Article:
“Not the right time to declare a climate emergency” – East Yorkshire councillors


County councillors in East Yorkshire have rejected calls to declare a climate emergency for a second time.

They voted overwhelmingly today against a motion to recognise the urgency of the climate crisis and the council’s duty of leadership in the community.

Climate campaigners, including opponents of onshore oil and gas drilling, gathered outside the meeting in Beverley to support the motion.

But the council’s deputy leader, Mike Stathers (Conservative), said:

“Today is not the time to accept [this motion]. It would be premature. I therefore urge members to reject the motion, not because it’s not right, not because it’s improper, but simply because it’s not the right time.”

Cllr Mike Stathers ERYC

Cllr Mike Stathers. Photo: East Riding of Yorkshire Council webcast

He said East Yorkshire was “ahead of the game” on tackling climate change and had been rolling out a strategic plan “for some time with significant success”.

Some authorities that had declared a climate emergency “are still sucking their thumbs wondering what to do next”, he said.

The chair of East Yorkshire’s climate review panel, Cllr Mike Medini (Conservative), urged councillors to wait for a report on how the council could reduce its carbon emissions.

But Cllr Andy Walker (Yorkshire Party), the author of the motion, said the declaration was about the council’s leadership role in the community.

Cllr Andy Walker ERYC

Cllr Andy Walker. Photo: East Riding of Yorkshire Council webcast

East Yorkshire was one of the highest emitting local authorities in the UK, he said.

Carbon dioxide emissions had fallen by more than a quarter from 2005-2017, he said, but this was below the regional and national average.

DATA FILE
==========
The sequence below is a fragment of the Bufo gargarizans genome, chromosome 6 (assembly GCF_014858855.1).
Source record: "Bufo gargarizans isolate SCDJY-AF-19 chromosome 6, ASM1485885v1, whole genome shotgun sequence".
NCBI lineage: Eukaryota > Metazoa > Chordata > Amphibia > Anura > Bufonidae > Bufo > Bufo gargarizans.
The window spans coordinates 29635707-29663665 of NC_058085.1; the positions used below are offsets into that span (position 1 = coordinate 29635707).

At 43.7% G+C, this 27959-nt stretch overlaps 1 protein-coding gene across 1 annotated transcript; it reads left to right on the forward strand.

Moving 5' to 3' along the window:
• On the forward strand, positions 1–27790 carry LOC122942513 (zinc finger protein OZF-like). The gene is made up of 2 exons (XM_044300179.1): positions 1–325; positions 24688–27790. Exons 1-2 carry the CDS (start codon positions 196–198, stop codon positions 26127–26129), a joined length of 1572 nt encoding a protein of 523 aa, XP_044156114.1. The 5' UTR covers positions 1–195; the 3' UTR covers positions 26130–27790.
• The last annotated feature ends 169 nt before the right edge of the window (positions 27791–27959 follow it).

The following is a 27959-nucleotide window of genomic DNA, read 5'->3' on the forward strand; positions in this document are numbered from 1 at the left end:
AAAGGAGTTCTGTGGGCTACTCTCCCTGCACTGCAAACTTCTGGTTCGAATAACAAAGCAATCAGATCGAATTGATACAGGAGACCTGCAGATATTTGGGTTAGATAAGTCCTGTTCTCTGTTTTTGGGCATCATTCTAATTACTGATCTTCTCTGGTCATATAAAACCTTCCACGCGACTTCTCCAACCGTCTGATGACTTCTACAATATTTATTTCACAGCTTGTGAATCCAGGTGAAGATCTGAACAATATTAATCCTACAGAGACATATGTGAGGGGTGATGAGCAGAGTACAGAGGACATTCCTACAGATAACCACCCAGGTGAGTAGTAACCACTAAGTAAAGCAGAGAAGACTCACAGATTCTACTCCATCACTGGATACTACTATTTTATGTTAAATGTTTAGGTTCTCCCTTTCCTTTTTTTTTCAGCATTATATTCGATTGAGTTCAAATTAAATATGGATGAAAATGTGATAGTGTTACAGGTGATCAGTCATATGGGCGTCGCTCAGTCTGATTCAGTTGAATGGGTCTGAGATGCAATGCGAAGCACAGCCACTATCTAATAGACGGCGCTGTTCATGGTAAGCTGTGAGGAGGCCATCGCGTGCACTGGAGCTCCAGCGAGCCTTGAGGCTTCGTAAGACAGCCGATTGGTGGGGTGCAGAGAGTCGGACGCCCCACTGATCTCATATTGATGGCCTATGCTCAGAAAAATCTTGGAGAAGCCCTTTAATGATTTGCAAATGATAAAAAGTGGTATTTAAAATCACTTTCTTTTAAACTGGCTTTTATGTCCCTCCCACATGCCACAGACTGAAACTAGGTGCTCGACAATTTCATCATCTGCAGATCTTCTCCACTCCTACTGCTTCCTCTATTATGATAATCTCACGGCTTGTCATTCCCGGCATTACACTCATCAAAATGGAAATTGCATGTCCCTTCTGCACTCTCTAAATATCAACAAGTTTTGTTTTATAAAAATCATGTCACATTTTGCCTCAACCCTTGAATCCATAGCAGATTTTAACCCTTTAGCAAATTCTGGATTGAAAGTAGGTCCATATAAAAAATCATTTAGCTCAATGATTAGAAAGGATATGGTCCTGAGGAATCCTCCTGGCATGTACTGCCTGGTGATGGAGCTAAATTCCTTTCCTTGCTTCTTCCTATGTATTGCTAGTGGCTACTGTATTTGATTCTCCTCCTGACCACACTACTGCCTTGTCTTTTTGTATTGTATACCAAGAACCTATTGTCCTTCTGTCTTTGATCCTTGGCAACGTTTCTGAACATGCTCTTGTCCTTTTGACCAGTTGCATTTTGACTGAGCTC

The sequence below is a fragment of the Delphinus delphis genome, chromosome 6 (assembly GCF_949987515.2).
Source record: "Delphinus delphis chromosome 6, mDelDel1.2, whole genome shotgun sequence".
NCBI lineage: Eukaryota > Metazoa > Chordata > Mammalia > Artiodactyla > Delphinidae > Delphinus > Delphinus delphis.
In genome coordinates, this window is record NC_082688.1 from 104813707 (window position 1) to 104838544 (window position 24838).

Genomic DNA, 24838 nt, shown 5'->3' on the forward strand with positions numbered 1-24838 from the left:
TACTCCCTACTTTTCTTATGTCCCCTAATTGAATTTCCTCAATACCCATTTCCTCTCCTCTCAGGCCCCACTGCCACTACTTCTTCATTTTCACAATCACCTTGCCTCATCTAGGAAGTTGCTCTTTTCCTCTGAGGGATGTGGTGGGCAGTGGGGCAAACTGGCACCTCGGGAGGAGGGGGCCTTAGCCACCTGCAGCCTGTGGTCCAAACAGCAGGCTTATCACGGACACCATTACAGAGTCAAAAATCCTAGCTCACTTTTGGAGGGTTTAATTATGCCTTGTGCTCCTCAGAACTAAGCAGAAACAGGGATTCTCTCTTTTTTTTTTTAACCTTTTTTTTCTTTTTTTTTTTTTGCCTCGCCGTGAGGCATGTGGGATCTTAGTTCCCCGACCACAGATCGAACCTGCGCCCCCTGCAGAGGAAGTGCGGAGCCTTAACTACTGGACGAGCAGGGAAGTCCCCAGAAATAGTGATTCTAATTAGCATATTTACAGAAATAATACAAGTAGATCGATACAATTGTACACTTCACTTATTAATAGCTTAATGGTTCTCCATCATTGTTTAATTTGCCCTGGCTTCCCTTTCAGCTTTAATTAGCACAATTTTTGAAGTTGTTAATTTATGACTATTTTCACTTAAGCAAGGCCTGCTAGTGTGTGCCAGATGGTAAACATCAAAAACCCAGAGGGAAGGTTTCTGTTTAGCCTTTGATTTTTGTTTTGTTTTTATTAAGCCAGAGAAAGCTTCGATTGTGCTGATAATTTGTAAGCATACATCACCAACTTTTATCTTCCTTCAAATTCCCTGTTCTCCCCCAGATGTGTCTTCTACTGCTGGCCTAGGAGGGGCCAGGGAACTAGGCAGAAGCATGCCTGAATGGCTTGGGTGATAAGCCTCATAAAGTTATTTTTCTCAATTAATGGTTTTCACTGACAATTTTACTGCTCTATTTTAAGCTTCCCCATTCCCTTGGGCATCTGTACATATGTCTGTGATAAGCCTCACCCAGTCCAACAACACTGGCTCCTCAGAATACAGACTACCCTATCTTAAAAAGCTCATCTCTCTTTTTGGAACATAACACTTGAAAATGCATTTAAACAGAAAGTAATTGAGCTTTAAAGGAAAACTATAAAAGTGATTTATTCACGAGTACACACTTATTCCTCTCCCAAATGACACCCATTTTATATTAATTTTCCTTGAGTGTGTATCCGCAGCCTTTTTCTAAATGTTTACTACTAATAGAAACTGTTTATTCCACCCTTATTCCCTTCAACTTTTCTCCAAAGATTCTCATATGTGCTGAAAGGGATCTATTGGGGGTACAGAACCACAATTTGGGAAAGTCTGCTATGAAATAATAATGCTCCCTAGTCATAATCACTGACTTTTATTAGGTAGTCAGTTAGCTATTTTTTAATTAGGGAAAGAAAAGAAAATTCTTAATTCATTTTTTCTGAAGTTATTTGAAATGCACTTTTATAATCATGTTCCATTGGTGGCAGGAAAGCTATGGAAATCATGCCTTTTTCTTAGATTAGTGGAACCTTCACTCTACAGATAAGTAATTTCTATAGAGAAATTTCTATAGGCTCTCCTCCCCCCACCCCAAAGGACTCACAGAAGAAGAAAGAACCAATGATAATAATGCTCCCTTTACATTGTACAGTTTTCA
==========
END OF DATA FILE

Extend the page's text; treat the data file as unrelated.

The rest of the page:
“We are amongst the highest emitters and the least improved.

“To make this declaration is to leave no place for doubt, cynicism or denial. This is a question that councils up and down the land are considering and it is clear that this council is in a rapidly shrinking minority.”

He described climate change as “the most serious threat to our life on earth”. He said:

“Our way of life needs to change if we are to survive.

“Business as usual is now a redundant phrase.”

Cllr Denis Healy (Liberal Democrats) said there had been “much progress” since the council first refused to declare a climate emergency a year ago:

“The time is right now. It is nonsense to say we’ll wait for the review panel.”

Cllr Geraldine Mathieson (Independent) said the declaration would send a message to residents that the county council was taking climate change seriously and so should they.

Two Conservative councillors, David Jeffreys and Kerri Harold, suggested the motion was “putting the cart before the horse” because the climate change panel had not yet reported. Others suggested that a climate emergency should have been declared earlier.

Cllr David Nolan (Liberal Democrats) said:

“The ice caps are not going to stop melting because the East Riding scrutiny panel is still in progress and has yet to complete its work.

“Climate change will still happen. People deserve to know where the council stands on this.”

In a recorded vote, members rejected the motion by 44 to 16.

A list compiled by Climate Emergency shows that 274 (67%) of district, county, unitary and metropolitan councils had declared a climate emergency up to 6 February 2020.

Declarations are increasingly being referred to in planning decision meetings by opponents of onshore oil and gas applications.

18 replies »